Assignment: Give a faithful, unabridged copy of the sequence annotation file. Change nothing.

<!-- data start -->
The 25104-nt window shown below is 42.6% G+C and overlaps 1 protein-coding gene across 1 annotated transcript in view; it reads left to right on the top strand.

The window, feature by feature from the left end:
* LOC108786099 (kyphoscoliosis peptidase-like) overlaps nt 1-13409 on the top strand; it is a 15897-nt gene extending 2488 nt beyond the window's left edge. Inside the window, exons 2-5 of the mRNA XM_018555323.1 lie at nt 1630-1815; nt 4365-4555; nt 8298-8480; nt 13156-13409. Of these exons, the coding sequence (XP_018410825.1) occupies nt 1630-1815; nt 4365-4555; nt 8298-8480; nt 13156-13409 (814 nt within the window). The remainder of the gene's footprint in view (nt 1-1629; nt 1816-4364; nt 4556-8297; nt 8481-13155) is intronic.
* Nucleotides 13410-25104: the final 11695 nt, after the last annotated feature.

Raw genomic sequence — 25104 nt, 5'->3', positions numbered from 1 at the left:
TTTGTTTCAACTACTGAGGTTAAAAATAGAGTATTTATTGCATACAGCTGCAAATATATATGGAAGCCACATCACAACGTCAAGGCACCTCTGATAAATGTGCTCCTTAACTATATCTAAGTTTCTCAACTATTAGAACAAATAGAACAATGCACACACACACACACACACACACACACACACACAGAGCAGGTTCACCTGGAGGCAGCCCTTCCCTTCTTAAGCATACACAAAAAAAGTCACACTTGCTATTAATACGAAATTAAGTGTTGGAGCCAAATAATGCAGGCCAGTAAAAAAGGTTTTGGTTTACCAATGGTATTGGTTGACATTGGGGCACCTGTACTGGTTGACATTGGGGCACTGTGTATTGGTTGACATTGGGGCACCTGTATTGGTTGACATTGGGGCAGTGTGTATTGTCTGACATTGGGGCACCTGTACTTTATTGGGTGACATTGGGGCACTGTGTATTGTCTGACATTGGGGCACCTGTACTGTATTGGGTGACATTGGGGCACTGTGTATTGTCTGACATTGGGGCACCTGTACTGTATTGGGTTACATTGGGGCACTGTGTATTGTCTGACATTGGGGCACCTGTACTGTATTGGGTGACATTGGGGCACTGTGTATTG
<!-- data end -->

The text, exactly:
The 25104-nt window shown below is 42.6% G+C and overlaps 1 protein-coding gene across 1 annotated transcript in view; it reads left to right on the top strand.

The window, feature by feature from the left end:
* LOC108786099 (kyphoscoliosis peptidase-like) overlaps nt 1-13409 on the top strand; it is a 15897-nt gene extending 2488 nt beyond the window's left edge. Inside the window, exons 2-5 of the mRNA XM_018555323.1 lie at nt 1630-1815; nt 4365-4555; nt 8298-8480; nt 13156-13409. Of these exons, the coding sequence (XP_018410825.1) occupies nt 1630-1815; nt 4365-4555; nt 8298-8480; nt 13156-13409 (814 nt within the window). The remainder of the gene's footprint in view (nt 1-1629; nt 1816-4364; nt 4556-8297; nt 8481-13155) is intronic.
* Nucleotides 13410-25104: the final 11695 nt, after the last annotated feature.

Raw genomic sequence — 25104 nt, 5'->3', positions numbered from 1 at the left:
TTTGTTTCAACTACTGAGGTTAAAAATAGAGTATTTATTGCATACAGCTGCAAATATATATGGAAGCCACATCACAACGTCAAGGCACCTCTGATAAATGTGCTCCTTAACTATATCTAAGTTTCTCAACTATTAGAACAAATAGAACAATGCACACACACACACACACACACACACACACACACAGAGCAGGTTCACCTGGAGGCAGCCCTTCCCTTCTTAAGCATACACAAAAAAAGTCACACTTGCTATTAATACGAAATTAAGTGTTGGAGCCAAATAATGCAGGCCAGTAAAAAAGGTTTTGGTTTACCAATGGTATTGGTTGACATTGGGGCACCTGTACTGGTTGACATTGGGGCACTGTGTATTGGTTGACATTGGGGCACCTGTATTGGTTGACATTGGGGCAGTGTGTATTGTCTGACATTGGGGCACCTGTACTTTATTGGGTGACATTGGGGCACTGTGTATTGTCTGACATTGGGGCACCTGTACTGTATTGGGTGACATTGGGGCACTGTGTATTGTCTGACATTGGGGCACCTGTACTGTATTGGGTTACATTGGGGCACTGTGTATTGTCTGACATTGGGGCACCTGTACTGTATTGGGTGACATTGGGGCACTGTGTATTG